they differ on what this means. The former Minister of Popular Participation,
Jose Antonio Mota, suggests that the councils form the base of a political
pyramid, like earlier versions of council communism. ‘Proposals should filter
up from the communal council to the district council to the municipality to the
state to the nation.’ Other leaders, such as Carlos Escarra, have proposed that
the councils replace city and state governments entirely, or work parallel to
them. This debate is only one of many controversies….”

“A national system of participatory democracy
requires a huge amount and variety of participation. As a result, the councils
are facing a challenge of compensation: how to decide what kind of
participation should be voluntary popular participation and what should be paid
labor. For Miguel Gonzalez Marregot, a public critic of communal councils,
popular participation should mean involvement in developing broad government
plans: ‘The communal councils should say we need stairs, not develop a project
to build stairs.’…

“Communal councils cannot avoid middle levels
of government, however. If a council builds a road or water pipes, they need to
connect to the citywide system. City and state governments provide publicity
and technical assistance for the councils and council projects often influence
city issues. One council, for example, proposed a municipal referendum to
impeach the mayor. Meanwhile, funding for communal councils comes at the direct
expense of funding for cities.

“A research group at Monteavila University has proposed integrating different levels of government through ‘popular
federalism’. Their plan calls for ‘a state where regional autonomy is strong
and the central state weak, but coordinating,’ with a focus on strengthening
grassroots community groups. This approach would redefine participatory
democracy as a multi-level system of participation, rather than just communal

“The Venezuelan government and communal
councils have demonstrated several ways to encourage (and in some cases
discourage) participation. First, Caracas has delegated significant power directly to
the communal councils. The allure of self-government attracts many people. The
government has also provided direct positive incentives for participation. The
most obvious is money. Many people get involved because they can get funds for
neighborhood improvements, but only if they form a council. Since the councils
are so small, any one person can have a substantial effect on which projects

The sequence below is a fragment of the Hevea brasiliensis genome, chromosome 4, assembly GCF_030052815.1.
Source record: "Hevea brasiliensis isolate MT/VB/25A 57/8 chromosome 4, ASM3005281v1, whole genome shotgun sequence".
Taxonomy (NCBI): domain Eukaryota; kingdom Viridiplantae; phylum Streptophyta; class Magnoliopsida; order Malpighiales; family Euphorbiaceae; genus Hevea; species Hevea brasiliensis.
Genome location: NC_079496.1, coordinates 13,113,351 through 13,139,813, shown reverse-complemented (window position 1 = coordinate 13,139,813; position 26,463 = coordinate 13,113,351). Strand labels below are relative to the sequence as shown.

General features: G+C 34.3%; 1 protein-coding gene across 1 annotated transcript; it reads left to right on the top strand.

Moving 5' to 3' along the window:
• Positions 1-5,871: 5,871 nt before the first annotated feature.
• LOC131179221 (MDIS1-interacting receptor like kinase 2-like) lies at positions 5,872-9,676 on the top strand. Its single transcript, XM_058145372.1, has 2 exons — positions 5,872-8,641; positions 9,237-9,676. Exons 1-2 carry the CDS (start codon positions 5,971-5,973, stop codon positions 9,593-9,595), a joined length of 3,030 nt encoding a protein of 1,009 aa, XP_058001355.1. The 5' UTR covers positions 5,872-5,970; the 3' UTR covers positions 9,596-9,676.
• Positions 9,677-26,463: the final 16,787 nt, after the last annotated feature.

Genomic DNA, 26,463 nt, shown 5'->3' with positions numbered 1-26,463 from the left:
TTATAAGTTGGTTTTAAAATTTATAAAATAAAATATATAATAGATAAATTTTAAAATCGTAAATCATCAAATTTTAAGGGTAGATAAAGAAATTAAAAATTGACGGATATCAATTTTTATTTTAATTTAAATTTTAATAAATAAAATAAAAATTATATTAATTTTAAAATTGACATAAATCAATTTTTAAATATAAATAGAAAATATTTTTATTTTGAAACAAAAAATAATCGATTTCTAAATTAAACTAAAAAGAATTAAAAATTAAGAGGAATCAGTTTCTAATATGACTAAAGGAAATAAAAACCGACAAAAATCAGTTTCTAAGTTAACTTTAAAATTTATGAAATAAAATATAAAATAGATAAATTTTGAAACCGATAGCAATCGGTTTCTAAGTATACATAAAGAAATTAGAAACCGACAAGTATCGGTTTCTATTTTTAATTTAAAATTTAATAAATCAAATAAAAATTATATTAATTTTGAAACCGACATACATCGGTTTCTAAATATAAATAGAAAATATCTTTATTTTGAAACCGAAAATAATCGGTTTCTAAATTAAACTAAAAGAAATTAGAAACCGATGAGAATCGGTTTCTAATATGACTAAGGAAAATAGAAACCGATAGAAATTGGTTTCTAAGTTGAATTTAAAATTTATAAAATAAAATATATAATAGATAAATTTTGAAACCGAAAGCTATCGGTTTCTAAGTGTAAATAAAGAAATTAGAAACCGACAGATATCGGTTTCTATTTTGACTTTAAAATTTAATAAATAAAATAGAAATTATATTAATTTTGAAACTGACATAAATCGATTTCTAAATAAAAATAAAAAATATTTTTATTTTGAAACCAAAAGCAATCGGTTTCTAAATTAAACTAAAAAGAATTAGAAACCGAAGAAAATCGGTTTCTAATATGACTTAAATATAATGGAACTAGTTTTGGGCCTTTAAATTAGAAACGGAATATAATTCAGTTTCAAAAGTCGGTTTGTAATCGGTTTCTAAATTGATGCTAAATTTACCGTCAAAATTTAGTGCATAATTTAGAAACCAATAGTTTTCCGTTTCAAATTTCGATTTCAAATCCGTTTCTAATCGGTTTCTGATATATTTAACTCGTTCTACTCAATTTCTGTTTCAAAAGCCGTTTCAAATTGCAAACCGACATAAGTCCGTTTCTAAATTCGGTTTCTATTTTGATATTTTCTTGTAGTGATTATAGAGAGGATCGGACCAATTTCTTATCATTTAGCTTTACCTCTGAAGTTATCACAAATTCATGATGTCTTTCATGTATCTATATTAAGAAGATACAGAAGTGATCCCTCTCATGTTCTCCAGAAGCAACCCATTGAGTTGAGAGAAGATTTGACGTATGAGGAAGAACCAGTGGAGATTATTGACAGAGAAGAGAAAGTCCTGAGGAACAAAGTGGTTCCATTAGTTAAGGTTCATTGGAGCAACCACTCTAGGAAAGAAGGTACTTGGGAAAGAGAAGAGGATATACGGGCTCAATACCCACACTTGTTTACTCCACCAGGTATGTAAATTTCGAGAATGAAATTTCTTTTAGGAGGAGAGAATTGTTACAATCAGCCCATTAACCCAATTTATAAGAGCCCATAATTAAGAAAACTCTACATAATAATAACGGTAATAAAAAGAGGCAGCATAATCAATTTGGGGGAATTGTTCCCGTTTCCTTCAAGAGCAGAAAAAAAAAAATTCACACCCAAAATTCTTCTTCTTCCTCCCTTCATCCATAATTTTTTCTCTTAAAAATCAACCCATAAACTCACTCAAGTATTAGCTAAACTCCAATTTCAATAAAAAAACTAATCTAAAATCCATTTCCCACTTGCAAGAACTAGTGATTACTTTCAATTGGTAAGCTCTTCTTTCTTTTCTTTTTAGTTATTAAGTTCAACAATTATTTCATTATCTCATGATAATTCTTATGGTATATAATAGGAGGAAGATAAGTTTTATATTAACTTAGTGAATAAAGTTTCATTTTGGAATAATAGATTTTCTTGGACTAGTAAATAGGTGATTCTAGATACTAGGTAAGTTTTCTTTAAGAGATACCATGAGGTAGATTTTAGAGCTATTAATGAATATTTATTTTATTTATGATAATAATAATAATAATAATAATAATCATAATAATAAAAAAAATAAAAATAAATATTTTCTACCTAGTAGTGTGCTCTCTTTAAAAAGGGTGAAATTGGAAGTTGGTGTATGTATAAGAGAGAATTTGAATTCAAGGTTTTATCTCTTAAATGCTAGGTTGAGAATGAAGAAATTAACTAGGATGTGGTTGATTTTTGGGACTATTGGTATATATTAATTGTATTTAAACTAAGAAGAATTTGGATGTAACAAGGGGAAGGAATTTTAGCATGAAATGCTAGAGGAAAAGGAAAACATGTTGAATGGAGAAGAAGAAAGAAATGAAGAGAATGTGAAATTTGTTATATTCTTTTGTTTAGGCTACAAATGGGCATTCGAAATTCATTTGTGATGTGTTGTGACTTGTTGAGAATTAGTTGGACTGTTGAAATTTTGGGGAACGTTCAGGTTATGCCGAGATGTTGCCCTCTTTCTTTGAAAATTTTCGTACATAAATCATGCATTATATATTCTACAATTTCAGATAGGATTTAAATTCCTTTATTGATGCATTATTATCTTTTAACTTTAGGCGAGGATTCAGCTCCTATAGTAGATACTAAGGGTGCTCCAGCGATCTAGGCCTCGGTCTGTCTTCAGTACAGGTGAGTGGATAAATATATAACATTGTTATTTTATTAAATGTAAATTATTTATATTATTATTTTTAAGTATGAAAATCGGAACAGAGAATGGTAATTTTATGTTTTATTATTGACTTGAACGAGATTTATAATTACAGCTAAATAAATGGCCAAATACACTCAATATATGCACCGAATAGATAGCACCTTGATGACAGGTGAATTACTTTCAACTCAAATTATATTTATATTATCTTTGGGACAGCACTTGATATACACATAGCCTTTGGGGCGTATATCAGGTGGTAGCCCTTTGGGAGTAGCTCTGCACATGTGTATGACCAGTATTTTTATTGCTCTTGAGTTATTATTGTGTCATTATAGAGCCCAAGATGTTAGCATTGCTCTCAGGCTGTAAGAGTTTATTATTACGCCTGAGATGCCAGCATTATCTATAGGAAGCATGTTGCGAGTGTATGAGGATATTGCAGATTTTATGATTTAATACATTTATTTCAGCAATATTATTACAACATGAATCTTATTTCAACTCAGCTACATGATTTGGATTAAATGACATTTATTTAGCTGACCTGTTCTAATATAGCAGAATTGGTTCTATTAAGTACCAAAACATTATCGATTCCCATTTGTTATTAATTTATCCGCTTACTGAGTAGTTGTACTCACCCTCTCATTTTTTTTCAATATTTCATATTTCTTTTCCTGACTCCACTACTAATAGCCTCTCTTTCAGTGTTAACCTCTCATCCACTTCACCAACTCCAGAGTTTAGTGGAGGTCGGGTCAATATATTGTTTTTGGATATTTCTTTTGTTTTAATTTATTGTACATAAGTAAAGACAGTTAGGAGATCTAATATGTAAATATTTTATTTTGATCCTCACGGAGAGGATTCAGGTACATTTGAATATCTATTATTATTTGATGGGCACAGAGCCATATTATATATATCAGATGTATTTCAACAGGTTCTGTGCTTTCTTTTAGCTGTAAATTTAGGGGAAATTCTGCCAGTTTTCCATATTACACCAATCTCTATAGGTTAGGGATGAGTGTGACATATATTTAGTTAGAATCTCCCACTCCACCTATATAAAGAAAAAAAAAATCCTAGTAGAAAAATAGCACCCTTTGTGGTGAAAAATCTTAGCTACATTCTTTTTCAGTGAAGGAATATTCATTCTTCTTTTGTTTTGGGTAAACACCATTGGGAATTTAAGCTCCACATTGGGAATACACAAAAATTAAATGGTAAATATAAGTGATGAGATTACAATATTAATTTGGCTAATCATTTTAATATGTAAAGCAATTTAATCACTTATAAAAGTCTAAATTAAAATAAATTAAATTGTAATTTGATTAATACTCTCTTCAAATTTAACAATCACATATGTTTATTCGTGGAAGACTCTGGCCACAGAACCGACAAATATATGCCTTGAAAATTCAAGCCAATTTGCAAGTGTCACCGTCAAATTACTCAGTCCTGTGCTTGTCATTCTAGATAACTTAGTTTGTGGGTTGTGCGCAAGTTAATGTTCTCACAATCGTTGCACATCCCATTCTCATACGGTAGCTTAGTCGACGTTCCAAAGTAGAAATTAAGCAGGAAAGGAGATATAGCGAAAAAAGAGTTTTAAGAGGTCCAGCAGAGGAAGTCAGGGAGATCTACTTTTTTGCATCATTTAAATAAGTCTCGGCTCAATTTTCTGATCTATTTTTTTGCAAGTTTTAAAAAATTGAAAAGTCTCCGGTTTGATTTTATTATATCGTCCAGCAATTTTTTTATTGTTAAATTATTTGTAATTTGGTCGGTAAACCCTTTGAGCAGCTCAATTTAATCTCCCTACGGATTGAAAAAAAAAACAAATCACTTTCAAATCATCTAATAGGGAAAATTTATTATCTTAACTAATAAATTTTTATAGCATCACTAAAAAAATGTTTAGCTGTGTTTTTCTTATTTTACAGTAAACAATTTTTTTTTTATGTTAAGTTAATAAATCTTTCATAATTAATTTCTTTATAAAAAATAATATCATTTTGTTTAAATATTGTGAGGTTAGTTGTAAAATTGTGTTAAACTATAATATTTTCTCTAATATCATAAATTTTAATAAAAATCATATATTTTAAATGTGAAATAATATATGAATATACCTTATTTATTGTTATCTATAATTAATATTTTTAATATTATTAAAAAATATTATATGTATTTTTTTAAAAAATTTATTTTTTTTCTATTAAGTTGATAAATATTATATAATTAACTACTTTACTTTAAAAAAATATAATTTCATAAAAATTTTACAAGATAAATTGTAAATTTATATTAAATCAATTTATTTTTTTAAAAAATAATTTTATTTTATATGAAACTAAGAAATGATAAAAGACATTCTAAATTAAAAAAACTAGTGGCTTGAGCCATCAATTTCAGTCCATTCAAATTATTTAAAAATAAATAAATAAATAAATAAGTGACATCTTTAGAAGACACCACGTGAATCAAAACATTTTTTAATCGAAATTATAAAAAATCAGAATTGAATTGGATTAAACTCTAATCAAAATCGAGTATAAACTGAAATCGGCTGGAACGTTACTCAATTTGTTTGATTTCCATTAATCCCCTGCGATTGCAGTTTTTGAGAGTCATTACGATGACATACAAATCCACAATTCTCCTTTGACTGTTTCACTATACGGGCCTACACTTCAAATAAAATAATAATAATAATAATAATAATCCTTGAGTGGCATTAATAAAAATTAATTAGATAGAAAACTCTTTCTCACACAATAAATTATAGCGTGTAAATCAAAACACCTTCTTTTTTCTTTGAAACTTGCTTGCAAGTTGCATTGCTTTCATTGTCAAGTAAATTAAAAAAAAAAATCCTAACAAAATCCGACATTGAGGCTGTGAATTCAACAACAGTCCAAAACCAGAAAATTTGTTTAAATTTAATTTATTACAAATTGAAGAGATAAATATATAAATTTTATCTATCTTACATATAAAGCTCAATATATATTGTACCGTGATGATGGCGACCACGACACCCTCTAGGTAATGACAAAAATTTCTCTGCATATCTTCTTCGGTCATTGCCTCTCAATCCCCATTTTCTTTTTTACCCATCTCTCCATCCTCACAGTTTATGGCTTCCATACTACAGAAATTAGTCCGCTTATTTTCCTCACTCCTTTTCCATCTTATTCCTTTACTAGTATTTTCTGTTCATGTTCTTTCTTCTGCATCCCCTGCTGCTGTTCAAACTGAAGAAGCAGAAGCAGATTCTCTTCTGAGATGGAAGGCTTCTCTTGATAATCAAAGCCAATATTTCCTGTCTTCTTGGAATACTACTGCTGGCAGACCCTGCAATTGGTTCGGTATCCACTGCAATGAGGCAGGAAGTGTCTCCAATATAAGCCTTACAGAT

are developed. Obviously the government can only give out money if it has it
and in this respect Venezuela is more privileged than other countries…

“Often the councils attract people by making
their events fun. Some of the more prolific councils mix music, food, and
entertainment into their assemblies. These virtual block parties transform one
of the costs of participation (tedious meetings) into a benefit (a good time).
Other councils have more formal events dominated by long speeches.

“Finally, the government is trying to reduce
the obstacles to participation. Because the councils are so local, the
transportation and time costs of participation are less. Another approach is
even more ambitious – freeing people’s time by making participation part of their
jobs. As Vice Minister Mota explained, ‘We need to arrange that employers will
let employees off from work for a couple of hours a week if they participate in
a communal council. This could be coordinated by the state, like a form of
community service.’ Such a program could especially boost the participation of
working professionals such as Mota who admits that he has not even had time to
get involved in his own communal council.”

Bolivarian Circles

An important form of popular organisation
established in the early 2000s, prior to the creation of the communal councils,
were the Bolivarian Circles. They were part of an expansion of people’s
movements established in the period after the National Referendum which
ratified the new, highly democratic Venezuelan Constitution in 1999, by an
overwhelming vote of almost 80 per cent of the voting population.

“Taking part in this grassroots movement
[were] the groups known as the Bolivarian Circles, named after Venezuela´s
independence hero: Simon Bolivar. Endorsed by the Venezuelan President and